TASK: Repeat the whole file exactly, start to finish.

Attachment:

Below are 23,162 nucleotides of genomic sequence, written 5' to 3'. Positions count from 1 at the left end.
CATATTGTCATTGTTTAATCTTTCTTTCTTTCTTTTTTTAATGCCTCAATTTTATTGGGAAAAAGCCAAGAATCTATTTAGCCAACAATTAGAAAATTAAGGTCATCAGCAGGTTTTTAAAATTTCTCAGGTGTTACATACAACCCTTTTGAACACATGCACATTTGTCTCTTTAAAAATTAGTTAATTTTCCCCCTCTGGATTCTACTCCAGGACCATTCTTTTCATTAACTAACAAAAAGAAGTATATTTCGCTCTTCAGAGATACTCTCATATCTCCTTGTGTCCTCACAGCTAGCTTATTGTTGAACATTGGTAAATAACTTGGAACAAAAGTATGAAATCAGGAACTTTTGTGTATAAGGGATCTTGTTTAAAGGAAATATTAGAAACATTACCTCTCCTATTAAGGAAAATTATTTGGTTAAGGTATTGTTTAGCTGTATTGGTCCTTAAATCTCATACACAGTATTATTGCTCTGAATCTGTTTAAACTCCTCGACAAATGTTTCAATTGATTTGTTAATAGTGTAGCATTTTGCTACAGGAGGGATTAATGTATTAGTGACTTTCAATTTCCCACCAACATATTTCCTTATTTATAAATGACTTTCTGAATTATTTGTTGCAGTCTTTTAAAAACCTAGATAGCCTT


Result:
Below are 23,162 nucleotides of genomic sequence, written 5' to 3'. Positions count from 1 at the left end.
CATATTGTCATTGTTTAATCTTTCTTTCTTTCTTTTTTTAATGCCTCAATTTTATTGGGAAAAAGCCAAGAATCTATTTAGCCAACAATTAGAAAATTAAGGTCATCAGCAGGTTTTTAAAATTTCTCAGGTGTTACATACAACCCTTTTGAACACATGCACATTTGTCTCTTTAAAAATTAGTTAATTTTCCCCCTCTGGATTCTACTCCAGGACCATTCTTTTCATTAACTAACAAAAAGAAGTATATTTCGCTCTTCAGAGATACTCTCATATCTCCTTGTGTCCTCACAGCTAGCTTATTGTTGAACATTGGTAAATAACTTGGAACAAAAGTATGAAATCAGGAACTTTTGTGTATAAGGGATCTTGTTTAAAGGAAATATTAGAAACATTACCTCTCCTATTAAGGAAAATTATTTGGTTAAGGTATTGTTTAGCTGTATTGGTCCTTAAATCTCATACACAGTATTATTGCTCTGAATCTGTTTAAACTCCTCGACAAATGTTTCAATTGATTTGTTAATAGTGTAGCATTTTGCTACAGGAGGGATTAATGTATTAGTGACTTTCAATTTCCCACCAACATATTTCCTTATTTATAAATGACTTTCTGAATTATTTGTTGCAGTCTTTTAAAAACCTAGATAGCCTT